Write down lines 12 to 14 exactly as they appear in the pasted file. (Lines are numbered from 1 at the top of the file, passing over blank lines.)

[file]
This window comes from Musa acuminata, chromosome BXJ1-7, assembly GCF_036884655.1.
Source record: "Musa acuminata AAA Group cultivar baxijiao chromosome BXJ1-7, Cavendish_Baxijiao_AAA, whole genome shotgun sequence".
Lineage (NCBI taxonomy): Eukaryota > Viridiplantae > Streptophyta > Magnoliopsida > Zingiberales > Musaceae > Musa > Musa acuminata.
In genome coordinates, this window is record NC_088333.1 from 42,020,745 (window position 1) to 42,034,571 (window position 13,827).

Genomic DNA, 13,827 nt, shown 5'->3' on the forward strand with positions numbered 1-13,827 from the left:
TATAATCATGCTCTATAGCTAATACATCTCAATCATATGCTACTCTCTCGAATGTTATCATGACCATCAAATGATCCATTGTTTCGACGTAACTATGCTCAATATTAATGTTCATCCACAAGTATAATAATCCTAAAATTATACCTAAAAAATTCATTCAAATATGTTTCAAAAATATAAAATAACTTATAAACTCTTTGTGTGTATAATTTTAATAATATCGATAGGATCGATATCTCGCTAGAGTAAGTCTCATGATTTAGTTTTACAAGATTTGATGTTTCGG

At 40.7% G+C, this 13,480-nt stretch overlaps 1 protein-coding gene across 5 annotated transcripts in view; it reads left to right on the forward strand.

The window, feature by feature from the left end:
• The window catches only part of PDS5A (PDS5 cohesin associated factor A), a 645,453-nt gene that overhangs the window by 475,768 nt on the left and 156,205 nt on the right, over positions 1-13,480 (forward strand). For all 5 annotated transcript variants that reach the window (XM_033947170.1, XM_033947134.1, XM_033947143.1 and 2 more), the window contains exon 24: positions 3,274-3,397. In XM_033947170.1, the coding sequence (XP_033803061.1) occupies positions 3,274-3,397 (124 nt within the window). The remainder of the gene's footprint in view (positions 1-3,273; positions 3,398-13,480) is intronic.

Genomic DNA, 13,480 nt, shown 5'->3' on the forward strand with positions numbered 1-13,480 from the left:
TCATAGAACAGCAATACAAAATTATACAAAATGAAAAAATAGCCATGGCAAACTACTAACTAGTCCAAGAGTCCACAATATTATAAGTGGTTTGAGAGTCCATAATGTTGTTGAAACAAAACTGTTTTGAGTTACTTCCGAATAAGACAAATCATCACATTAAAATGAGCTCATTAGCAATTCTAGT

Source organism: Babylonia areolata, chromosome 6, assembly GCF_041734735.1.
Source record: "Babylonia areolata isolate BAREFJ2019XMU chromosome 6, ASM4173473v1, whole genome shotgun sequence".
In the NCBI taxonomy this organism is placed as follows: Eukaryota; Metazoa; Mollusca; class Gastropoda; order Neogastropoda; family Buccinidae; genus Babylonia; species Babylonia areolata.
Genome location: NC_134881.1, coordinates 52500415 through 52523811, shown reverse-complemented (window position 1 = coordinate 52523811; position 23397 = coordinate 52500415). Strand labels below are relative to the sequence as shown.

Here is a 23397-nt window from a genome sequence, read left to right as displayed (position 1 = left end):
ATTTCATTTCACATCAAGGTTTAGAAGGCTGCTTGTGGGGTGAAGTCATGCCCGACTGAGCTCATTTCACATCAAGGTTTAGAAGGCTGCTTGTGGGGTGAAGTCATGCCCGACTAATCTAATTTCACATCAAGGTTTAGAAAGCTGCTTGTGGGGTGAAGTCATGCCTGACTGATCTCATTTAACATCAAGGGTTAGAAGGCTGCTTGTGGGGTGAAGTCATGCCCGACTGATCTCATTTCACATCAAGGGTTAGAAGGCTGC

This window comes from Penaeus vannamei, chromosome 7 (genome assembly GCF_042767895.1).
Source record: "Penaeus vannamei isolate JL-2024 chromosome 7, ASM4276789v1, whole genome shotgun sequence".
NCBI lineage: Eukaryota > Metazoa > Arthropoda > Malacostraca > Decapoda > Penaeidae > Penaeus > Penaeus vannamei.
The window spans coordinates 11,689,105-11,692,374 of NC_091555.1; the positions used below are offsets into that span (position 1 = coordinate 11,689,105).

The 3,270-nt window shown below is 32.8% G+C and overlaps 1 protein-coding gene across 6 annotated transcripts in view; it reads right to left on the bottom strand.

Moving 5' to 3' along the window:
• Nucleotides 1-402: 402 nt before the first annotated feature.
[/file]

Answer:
Source organism: Babylonia areolata, chromosome 6, assembly GCF_041734735.1.
Source record: "Babylonia areolata isolate BAREFJ2019XMU chromosome 6, ASM4173473v1, whole genome shotgun sequence".
In the NCBI taxonomy this organism is placed as follows: Eukaryota; Metazoa; Mollusca; class Gastropoda; order Neogastropoda; family Buccinidae; genus Babylonia; species Babylonia areolata.